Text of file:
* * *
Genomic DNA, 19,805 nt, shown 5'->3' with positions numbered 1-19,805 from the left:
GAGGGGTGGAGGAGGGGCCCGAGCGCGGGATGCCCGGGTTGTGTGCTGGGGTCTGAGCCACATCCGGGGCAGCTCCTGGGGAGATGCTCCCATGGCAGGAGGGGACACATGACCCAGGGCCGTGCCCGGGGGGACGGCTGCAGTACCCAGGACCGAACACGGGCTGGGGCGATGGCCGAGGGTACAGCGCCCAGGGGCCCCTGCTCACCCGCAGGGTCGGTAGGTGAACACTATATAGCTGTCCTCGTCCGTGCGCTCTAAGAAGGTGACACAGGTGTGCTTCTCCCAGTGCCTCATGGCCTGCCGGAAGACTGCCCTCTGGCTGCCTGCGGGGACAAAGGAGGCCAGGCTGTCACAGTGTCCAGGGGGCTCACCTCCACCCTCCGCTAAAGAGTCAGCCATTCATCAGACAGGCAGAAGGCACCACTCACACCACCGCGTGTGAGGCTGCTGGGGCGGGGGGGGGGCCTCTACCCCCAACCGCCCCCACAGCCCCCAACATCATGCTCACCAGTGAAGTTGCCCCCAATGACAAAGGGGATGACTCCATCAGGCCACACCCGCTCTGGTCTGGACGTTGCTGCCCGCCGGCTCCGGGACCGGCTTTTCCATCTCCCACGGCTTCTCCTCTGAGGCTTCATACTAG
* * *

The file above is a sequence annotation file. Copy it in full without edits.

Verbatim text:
Genomic DNA, 19,805 nt, shown 5'->3' with positions numbered 1-19,805 from the left:
GAGGGGTGGAGGAGGGGCCCGAGCGCGGGATGCCCGGGTTGTGTGCTGGGGTCTGAGCCACATCCGGGGCAGCTCCTGGGGAGATGCTCCCATGGCAGGAGGGGACACATGACCCAGGGCCGTGCCCGGGGGGACGGCTGCAGTACCCAGGACCGAACACGGGCTGGGGCGATGGCCGAGGGTACAGCGCCCAGGGGCCCCTGCTCACCCGCAGGGTCGGTAGGTGAACACTATATAGCTGTCCTCGTCCGTGCGCTCTAAGAAGGTGACACAGGTGTGCTTCTCCCAGTGCCTCATGGCCTGCCGGAAGACTGCCCTCTGGCTGCCTGCGGGGACAAAGGAGGCCAGGCTGTCACAGTGTCCAGGGGGCTCACCTCCACCCTCCGCTAAAGAGTCAGCCATTCATCAGACAGGCAGAAGGCACCACTCACACCACCGCGTGTGAGGCTGCTGGGGCGGGGGGGGGGCCTCTACCCCCAACCGCCCCCACAGCCCCCAACATCATGCTCACCAGTGAAGTTGCCCCCAATGACAAAGGGGATGACTCCATCAGGCCACACCCGCTCTGGTCTGGACGTTGCTGCCCGCCGGCTCCGGGACCGGCTTTTCCATCTCCCACGGCTTCTCCTCTGAGGCTTCATACTAG